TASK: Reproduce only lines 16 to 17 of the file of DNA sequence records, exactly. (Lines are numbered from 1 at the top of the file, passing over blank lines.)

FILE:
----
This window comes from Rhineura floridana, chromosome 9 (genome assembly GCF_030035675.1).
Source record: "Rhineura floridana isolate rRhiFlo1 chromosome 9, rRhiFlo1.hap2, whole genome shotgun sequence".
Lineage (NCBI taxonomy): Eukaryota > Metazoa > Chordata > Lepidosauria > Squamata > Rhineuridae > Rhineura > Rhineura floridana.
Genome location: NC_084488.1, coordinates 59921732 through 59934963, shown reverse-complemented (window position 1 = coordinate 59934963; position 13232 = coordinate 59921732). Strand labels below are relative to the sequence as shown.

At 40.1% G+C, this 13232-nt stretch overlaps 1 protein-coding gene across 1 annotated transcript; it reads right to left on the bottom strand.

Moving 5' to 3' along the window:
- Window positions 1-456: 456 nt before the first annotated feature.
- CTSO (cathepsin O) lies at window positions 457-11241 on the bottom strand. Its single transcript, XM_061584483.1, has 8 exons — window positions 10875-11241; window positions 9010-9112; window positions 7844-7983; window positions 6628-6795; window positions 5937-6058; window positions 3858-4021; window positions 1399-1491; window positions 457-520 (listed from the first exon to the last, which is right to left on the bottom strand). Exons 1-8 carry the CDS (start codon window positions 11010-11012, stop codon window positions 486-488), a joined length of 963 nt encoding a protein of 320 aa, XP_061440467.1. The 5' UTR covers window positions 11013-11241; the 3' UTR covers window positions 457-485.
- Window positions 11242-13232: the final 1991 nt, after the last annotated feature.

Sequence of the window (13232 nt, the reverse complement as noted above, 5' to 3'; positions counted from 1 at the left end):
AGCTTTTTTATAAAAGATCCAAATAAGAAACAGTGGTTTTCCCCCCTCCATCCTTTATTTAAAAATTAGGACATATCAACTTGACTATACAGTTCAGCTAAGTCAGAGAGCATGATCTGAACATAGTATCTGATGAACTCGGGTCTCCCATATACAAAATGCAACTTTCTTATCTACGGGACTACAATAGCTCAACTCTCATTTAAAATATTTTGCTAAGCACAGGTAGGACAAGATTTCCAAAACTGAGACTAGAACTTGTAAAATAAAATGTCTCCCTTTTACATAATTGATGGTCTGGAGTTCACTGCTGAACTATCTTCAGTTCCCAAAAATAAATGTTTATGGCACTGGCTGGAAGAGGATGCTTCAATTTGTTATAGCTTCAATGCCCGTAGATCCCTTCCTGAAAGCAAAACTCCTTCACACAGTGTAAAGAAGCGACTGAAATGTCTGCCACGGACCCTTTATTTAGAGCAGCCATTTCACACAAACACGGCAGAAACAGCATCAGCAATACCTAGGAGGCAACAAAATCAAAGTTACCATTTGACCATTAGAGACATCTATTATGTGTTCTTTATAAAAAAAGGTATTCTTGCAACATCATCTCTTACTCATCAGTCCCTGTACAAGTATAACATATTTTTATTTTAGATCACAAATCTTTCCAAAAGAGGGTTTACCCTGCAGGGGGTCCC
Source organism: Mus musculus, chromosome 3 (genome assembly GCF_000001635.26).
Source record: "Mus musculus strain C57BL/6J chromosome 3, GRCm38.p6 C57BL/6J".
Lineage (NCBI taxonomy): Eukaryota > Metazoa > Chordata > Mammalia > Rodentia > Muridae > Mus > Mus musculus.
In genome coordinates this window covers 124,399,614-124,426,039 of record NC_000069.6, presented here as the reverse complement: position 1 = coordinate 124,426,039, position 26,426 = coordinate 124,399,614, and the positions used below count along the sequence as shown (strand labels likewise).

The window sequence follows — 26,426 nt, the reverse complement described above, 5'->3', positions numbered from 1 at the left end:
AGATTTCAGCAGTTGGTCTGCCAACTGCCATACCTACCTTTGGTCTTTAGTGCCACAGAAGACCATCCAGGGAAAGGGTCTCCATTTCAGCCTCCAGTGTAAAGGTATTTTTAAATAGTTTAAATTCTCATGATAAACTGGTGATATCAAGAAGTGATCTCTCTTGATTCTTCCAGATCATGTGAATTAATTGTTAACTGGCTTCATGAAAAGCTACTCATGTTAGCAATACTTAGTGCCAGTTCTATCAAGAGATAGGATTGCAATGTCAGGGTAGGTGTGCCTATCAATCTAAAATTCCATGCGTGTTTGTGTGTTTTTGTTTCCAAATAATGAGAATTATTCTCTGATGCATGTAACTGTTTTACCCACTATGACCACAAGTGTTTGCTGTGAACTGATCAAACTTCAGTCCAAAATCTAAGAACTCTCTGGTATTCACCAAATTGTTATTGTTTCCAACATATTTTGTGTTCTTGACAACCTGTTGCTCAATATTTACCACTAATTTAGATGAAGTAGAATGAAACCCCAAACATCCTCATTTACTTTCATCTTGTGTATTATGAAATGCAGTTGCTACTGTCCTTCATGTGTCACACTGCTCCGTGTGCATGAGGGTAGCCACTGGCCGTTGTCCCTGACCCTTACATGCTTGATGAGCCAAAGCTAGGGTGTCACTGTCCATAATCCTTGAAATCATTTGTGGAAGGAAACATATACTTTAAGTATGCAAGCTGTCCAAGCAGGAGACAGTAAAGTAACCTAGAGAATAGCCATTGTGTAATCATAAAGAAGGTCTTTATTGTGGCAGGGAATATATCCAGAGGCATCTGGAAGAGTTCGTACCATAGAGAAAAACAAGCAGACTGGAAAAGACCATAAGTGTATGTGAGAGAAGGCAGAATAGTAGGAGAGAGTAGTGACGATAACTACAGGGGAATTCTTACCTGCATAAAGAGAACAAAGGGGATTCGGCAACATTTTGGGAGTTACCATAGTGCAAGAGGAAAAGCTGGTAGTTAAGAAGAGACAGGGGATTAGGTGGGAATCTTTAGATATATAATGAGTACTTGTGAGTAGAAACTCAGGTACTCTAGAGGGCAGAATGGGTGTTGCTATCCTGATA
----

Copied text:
The window sequence follows — 26,426 nt, the reverse complement described above, 5'->3', positions numbered from 1 at the left end:
AGATTTCAGCAGTTGGTCTGCCAACTGCCATACCTACCTTTGGTCTTTAGTGCCACAGAAGACCATCCAGGGAAAGGGTCTCCATTTCAGCCTCCAGTGTAAAGGTATTTTTAAATAGTTTAAATTCTCATGATAAACTGGTGATATCAAGAAGTGATCTCTCTTGATTCTTCCAGATCATGTGAATTAATTGTTAACTGGCTTCATGAAAAGCTACTCATGTTAGCAATACTTAGTGCCAGTTCTATCAAGAGATAGGATTGCAATGTCAGGGTAGGTGTGCCTATCAATCTAAAATTCCATGCGTGTTTGTGTGTTTTTGTTTCCAAATAATGAGAATTATTCTCTGATGCATGTAACTGTTTTACCCACTATGACCACAAGTGTTTGCTGTGAACTGATCAAACTTCAGTCCAAAATCTAAGAACTCTCTGGTATTCACCAAATTGTTATTGTTTCCAACATATTTTGTGTTCTTGACAACCTGTTGCTCAATATTTACCACTAATTTAGATGAAGTAGAATGAAACCCCAAACATCCTCATTTACTTTCATCTTGTGTATTATGAAATGCAGTTGCTACTGTCCTTCATGTGTCACACTGCTCCGTGTGCATGAGGGTAGCCACTGGCCGTTGTCCCTGACCCTTACATGCTTGATGAGCCAAAGCTAGGGTGTCACTGTCCATAATCCTTGAAATCATTTGTGGAAGGAAACATATACTTTAAGTATGCAAGCTGTCCAAGCAGGAGACAGTAAAGTAACCTAGAGAATAGCCATTGTGTAATCATAAAGAAGGTCTTTATTGTGGCAGGGAATATATCCAGAGGCATCTGGAAGAGTTCGTACCATAGAGAAAAACAAGCAGACTGGAAAAGACCATAAGTGTATGTGAGAGAAGGCAGAATAGTAGGAGAGAGTAGTGACGATAACTACAGGGGAATTCTTACCTGCATAAAGAGAACAAAGGGGATTCGGCAACATTTTGGGAGTTACCATAGTGCAAGAGGAAAAGCTGGTAGTTAAGAAGAGACAGGGGATTAGGTGGGAATCTTTAGATATATAATGAGTACTTGTGAGTAGAAACTCAGGTACTCTAGAGGGCAGAATGGGTGTTGCTATCCTGATA